The Best of Peter Egan: Four Decades of Motorcycle Tales and Musings from the Pages of Cycle World by Peter Egan is the magic of motorcycling. Egan is an American writer specializing in automotive and motorcycle journalism — widely known for his monthly car-related column, “Side Glances,” in Road & Track magazine as well as his monthly motorcycle-related column, “Leanings,” in Cycle World magazine — as well as road tests and occasional features in both magazines. Egan’s columns are chiefly autobiographical and anecdotal. He has written extensively about road trips, including detailed accounts of the failings of the vehicles, interactions with the people he travels with and those he meets.
I was sixteen when I bought my first motor vehicle. It was a nonrunning 1968 Triumph Trophy 250. I continued to ride motorcycles for the next thirty years before giving it up for the corporate look and sensibility. Before giving it up, I spent several years as a motorcycle mechanic while finishing college and graduate school. From my early years of riding, I was a reader of Cycle World, and it did take me a little while to discover Eagan’s column, I read Cycle World for the pictures. However, once I started, I was hooked on his writing.
If you don’t ride, it’s hard to describe the feeling and experience of riding. “If I had to explain, you wouldn’t understand” is a familiar refrain from motorcyclists and bikers. The thing is, Peter Egan can explain it, and you will understand and find the experience enjoyable. Egan’s attachment to British motorcycles really appealed to me. I owned five Triumphs and a BSA. With ownership of a British bike, one gets to enjoy all the charm that comes with the bike like its uncanny ability to know when you are at the midway point between home and your destination to suddenly stop running for undiscoverable causes. Egans published his first story in Cycle World is about a trip to the west coast on a Triumph with his wife. Anyone who owned an old Triumph knows how the journey ends. He was told he should have ridden a BMW instead. He said it would not have been the same. BMW did not offer the challenge. I owned three BMWs and will attest to their supreme dependability, but the machine is so refined that it sometimes doesn’t feel like a motorcycle. As Egan would later say, after selling that story to Cycle World, would Cycle World have bought a story titled, “Young Couple Successfully Reaches West Coast on Reliable German Motorcycle”?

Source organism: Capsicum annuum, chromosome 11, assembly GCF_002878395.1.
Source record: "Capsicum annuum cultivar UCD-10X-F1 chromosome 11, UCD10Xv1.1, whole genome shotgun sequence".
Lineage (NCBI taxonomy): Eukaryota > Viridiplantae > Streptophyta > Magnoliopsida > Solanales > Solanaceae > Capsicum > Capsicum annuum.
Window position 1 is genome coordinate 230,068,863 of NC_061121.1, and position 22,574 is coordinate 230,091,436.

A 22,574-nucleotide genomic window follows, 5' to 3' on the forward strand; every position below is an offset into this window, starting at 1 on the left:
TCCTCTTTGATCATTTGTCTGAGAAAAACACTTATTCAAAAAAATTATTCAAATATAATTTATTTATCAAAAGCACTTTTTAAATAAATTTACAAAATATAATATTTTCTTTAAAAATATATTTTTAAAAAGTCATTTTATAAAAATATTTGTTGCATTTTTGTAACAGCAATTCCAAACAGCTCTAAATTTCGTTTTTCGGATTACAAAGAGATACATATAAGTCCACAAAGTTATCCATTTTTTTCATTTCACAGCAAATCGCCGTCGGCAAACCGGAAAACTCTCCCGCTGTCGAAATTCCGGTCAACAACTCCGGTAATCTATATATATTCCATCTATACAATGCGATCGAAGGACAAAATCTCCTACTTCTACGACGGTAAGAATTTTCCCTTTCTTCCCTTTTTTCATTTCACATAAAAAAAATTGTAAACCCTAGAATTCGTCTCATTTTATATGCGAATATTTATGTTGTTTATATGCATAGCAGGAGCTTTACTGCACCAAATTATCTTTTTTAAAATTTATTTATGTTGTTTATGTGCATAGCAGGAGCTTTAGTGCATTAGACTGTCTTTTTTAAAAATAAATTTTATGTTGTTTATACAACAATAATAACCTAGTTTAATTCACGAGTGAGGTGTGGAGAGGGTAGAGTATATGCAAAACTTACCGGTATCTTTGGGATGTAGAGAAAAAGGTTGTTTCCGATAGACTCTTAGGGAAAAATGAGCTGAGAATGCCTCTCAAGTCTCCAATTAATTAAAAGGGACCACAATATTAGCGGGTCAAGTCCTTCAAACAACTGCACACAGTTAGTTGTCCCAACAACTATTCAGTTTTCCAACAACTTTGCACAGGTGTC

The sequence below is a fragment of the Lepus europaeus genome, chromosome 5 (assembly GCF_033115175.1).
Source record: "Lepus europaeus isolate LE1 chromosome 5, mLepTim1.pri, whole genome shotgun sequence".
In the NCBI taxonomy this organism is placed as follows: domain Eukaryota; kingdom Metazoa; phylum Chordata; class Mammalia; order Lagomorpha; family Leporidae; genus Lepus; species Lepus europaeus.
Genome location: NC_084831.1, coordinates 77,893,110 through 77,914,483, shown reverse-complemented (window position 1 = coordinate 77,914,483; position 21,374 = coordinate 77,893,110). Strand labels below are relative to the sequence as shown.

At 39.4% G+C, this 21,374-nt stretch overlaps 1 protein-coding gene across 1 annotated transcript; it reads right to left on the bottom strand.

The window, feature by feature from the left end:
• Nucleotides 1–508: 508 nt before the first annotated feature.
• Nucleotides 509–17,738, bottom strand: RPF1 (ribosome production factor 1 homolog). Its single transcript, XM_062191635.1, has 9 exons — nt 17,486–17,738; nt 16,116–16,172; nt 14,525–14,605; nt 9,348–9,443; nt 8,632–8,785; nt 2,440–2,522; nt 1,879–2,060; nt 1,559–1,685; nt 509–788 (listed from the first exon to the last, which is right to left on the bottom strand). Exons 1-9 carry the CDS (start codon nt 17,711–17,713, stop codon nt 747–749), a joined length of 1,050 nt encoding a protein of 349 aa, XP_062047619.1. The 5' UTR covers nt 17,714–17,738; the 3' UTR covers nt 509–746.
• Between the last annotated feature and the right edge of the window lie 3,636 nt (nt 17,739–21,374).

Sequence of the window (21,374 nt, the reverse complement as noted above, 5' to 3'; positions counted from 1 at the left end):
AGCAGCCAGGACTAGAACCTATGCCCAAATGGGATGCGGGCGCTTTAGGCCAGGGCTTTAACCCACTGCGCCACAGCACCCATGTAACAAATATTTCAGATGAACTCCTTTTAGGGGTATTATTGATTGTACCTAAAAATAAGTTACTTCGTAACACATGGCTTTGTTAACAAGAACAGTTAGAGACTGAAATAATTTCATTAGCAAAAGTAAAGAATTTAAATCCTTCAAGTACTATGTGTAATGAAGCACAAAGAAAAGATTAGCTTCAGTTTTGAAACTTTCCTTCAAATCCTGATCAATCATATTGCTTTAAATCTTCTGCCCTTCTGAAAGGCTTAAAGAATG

I could also relate to Egan’s stubbornness. Lousiana chickory coffee too expensive in Wisconsin? Ride down to Lousiana and pick up it up your self. This trip was less eventful on a Honda but mission accomplished. When you ride a motorcycle, you have a unique ability to justify trips that are really not in your best interest. I once rode 60 miles on a Triumph in 20 degree (-7C) weather to take my LSAT; not one of my best decisions, but a good story nonetheless.
Egan’s writing over four decades includes some great motorcycles (many of them British) and some trips that inspire tourism. The reader is taken to the Isle of Man and Ireland. There are also maintenance tips including how to change your oil without making a huge mess of it. Over this last year, I came back to motorcycling, and I was surprised to see that Egan wrote about my current motorcycle a KLR650 (then KLR600) in the 1980s. If you can only have one bike, get one that can do most everything you need. Perhaps that bit of advice stuck with me all these years along with it being easy on maintenance, carbureted and not fuel injected, and not screaming for flashy accessories and modifications. Still, that does not keep me off of Craig’s List or researching another bike. Do I need another motorcycle? I’ll let Peter Egan explain that.
Available October 9, 2018